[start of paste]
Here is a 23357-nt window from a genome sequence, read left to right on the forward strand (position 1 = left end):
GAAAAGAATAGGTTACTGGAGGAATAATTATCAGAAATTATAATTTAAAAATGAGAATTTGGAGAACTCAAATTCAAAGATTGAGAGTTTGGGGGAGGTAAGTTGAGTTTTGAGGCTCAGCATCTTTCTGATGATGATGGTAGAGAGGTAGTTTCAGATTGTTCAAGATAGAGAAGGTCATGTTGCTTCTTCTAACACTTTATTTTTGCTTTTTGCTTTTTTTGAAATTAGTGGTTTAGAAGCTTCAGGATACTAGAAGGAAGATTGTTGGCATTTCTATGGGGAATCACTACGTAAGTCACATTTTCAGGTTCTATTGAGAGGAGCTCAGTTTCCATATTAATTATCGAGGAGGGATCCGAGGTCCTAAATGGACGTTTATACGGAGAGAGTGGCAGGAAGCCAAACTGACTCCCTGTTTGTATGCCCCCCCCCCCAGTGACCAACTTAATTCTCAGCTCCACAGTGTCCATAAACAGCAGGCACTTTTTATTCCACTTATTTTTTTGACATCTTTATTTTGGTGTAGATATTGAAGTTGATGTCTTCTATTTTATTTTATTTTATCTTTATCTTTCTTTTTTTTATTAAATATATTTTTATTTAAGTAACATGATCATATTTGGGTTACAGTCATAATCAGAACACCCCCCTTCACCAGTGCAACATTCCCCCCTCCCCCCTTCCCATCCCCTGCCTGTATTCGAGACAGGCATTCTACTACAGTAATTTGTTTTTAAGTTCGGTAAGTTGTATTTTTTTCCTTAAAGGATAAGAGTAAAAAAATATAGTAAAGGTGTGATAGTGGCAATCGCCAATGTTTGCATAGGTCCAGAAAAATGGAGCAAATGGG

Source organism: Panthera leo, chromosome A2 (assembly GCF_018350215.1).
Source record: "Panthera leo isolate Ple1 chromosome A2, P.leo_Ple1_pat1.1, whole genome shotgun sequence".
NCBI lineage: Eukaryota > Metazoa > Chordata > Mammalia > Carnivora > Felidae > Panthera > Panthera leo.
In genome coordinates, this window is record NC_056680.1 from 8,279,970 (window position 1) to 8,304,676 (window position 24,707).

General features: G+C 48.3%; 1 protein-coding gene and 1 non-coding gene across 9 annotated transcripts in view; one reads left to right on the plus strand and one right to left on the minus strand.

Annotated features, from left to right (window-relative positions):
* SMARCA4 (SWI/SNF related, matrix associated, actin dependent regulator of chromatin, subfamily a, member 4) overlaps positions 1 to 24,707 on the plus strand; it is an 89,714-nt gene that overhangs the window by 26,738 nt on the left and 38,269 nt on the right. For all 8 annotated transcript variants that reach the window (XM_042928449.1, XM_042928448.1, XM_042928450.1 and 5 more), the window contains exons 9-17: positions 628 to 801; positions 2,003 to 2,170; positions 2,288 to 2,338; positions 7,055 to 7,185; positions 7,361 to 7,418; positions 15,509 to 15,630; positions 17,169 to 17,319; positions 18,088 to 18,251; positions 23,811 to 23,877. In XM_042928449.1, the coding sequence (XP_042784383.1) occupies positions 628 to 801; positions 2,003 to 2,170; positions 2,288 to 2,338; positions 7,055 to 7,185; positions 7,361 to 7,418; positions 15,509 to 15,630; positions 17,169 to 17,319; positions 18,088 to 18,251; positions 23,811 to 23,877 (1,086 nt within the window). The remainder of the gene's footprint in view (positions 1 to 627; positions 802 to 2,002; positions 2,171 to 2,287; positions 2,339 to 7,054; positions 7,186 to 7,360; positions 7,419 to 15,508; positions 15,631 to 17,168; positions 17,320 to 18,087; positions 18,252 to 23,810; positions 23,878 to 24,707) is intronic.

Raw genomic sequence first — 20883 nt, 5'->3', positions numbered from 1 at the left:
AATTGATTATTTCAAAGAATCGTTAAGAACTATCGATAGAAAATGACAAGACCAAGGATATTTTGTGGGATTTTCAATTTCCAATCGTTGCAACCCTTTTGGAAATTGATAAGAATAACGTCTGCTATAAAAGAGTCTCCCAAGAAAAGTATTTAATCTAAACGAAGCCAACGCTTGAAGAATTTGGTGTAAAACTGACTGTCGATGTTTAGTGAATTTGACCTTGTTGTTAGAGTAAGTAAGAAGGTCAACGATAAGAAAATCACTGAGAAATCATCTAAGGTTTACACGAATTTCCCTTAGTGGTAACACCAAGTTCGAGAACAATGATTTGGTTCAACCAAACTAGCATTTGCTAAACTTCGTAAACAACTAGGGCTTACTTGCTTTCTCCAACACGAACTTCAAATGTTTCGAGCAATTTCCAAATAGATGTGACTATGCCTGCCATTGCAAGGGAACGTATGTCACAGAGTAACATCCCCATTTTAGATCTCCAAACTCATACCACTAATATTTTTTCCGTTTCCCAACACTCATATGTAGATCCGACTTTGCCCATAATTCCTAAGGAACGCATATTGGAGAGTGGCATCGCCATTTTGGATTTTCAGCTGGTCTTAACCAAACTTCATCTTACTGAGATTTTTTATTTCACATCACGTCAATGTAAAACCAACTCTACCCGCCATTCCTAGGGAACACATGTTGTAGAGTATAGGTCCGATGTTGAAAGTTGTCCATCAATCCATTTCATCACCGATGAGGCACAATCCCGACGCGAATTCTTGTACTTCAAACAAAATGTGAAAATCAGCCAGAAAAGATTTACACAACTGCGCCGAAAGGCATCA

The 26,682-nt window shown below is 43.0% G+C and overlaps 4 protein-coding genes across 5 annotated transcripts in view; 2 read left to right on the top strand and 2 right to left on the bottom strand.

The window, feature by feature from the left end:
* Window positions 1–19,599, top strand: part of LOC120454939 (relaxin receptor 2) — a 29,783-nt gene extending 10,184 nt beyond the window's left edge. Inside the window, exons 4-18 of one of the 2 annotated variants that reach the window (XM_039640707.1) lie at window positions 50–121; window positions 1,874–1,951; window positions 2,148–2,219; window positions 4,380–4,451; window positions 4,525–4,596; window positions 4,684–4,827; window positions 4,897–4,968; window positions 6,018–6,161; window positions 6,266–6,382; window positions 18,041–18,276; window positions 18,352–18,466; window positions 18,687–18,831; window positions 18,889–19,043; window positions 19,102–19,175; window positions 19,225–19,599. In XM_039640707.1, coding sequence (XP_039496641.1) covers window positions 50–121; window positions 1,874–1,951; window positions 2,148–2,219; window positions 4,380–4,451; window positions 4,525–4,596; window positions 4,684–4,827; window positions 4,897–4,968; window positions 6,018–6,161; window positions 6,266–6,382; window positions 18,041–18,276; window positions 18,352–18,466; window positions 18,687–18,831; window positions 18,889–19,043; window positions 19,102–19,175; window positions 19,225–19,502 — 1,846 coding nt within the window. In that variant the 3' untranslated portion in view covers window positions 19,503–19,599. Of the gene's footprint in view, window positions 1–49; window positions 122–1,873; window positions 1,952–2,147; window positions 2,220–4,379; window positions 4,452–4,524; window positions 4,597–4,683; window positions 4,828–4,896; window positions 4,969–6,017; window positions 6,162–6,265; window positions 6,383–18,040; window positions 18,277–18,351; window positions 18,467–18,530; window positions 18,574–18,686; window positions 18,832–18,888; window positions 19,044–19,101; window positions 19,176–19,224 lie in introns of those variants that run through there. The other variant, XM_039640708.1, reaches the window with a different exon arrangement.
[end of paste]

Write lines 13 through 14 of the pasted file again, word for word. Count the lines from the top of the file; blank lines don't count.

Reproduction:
The window, feature by feature from the left end:
* Window positions 1–19,599, top strand: part of LOC120454939 (relaxin receptor 2) — a 29,783-nt gene extending 10,184 nt beyond the window's left edge. Inside the window, exons 4-18 of one of the 2 annotated variants that reach the window (XM_039640707.1) lie at window positions 50–121; window positions 1,874–1,951; window positions 2,148–2,219; window positions 4,380–4,451; window positions 4,525–4,596; window positions 4,684–4,827; window positions 4,897–4,968; window positions 6,018–6,161; window positions 6,266–6,382; window positions 18,041–18,276; window positions 18,352–18,466; window positions 18,687–18,831; window positions 18,889–19,043; window positions 19,102–19,175; window positions 19,225–19,599. In XM_039640707.1, coding sequence (XP_039496641.1) covers window positions 50–121; window positions 1,874–1,951; window positions 2,148–2,219; window positions 4,380–4,451; window positions 4,525–4,596; window positions 4,684–4,827; window positions 4,897–4,968; window positions 6,018–6,161; window positions 6,266–6,382; window positions 18,041–18,276; window positions 18,352–18,466; window positions 18,687–18,831; window positions 18,889–19,043; window positions 19,102–19,175; window positions 19,225–19,502 — 1,846 coding nt within the window. In that variant the 3' untranslated portion in view covers window positions 19,503–19,599. Of the gene's footprint in view, window positions 1–49; window positions 122–1,873; window positions 1,952–2,147; window positions 2,220–4,379; window positions 4,452–4,524; window positions 4,597–4,683; window positions 4,828–4,896; window positions 4,969–6,017; window positions 6,162–6,265; window positions 6,383–18,040; window positions 18,277–18,351; window positions 18,467–18,530; window positions 18,574–18,686; window positions 18,832–18,888; window positions 19,044–19,101; window positions 19,176–19,224 lie in introns of those variants that run through there. The other variant, XM_039640708.1, reaches the window with a different exon arrangement.